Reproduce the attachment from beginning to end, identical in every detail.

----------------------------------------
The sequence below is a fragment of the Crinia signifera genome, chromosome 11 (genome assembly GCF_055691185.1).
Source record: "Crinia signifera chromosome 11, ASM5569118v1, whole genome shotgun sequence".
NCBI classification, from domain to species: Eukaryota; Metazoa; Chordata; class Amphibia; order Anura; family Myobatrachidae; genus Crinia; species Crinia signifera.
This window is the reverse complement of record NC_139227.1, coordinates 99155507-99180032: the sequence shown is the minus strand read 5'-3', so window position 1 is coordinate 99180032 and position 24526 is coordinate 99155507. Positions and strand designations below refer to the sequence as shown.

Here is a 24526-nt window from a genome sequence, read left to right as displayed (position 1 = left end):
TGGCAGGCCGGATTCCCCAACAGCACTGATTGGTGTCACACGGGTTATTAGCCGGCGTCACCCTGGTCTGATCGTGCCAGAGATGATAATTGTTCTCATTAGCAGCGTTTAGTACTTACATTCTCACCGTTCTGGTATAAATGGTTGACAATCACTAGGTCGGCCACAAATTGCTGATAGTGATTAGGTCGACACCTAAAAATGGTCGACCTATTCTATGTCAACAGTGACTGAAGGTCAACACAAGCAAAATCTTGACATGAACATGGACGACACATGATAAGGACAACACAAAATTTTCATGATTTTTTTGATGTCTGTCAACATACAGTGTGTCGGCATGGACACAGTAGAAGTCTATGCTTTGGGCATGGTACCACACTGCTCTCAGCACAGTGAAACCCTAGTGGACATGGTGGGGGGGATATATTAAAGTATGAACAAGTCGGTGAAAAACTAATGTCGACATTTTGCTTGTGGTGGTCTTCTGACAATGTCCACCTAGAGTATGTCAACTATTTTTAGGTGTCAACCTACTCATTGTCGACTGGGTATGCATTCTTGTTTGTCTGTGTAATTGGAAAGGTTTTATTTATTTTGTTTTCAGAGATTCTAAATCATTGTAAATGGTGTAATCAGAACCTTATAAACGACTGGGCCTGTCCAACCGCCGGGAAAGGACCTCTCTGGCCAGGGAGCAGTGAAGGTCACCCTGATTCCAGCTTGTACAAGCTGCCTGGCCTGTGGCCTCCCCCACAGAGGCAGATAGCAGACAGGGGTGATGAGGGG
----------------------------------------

The sequence below is a fragment of the Crinia signifera genome, chromosome 11 (genome assembly GCF_055691185.1).
Source record: "Crinia signifera chromosome 11, ASM5569118v1, whole genome shotgun sequence".
NCBI classification, from domain to species: Eukaryota; Metazoa; Chordata; class Amphibia; order Anura; family Myobatrachidae; genus Crinia; species Crinia signifera.
This window is the reverse complement of record NC_139227.1, coordinates 99155507-99180032: the sequence shown is the minus strand read 5'-3', so window position 1 is coordinate 99180032 and position 24526 is coordinate 99155507. Positions and strand designations below refer to the sequence as shown.

Here is a 24526-nt window from a genome sequence, read left to right as displayed (position 1 = left end):
TGGCAGGCCGGATTCCCCAACAGCACTGATTGGTGTCACACGGGTTATTAGCCGGCGTCACCCTGGTCTGATCGTGCCAGAGATGATAATTGTTCTCATTAGCAGCGTTTAGTACTTACATTCTCACCGTTCTGGTATAAATGGTTGACAATCACTAGGTCGGCCACAAATTGCTGATAGTGATTAGGTCGACACCTAAAAATGGTCGACCTATTCTATGTCAACAGTGACTGAAGGTCAACACAAGCAAAATCTTGACATGAACATGGACGACACATGATAAGGACAACACAAAATTTTCATGATTTTTTTGATGTCTGTCAACATACAGTGTGTCGGCATGGACACAGTAGAAGTCTATGCTTTGGGCATGGTACCACACTGCTCTCAGCACAGTGAAACCCTAGTGGACATGGTGGGGGGGATATATTAAAGTATGAACAAGTCGGTGAAAAACTAATGTCGACATTTTGCTTGTGGTGGTCTTCTGACAATGTCCACCTAGAGTATGTCAACTATTTTTAGGTGTCAACCTACTCATTGTCGACTGGGTATGCATTCTTGTTTGTCTGTGTAATTGGAAAGGTTTTATTTATTTTGTTTTCAGAGATTCTAAATCATTGTAAATGGTGTAATCAGAACCTTATAAACGACTGGGCCTGTCCAACCGCCGGGAAAGGACCTCTCTGGCCAGGGAGCAGTGAAGGTCACCCTGATTCCAGCTTGTACAAGCTGCCTGGCCTGTGGCCTCCCCCACAGAGGCAGATAGCAGACAGGGGTGATGAGGGG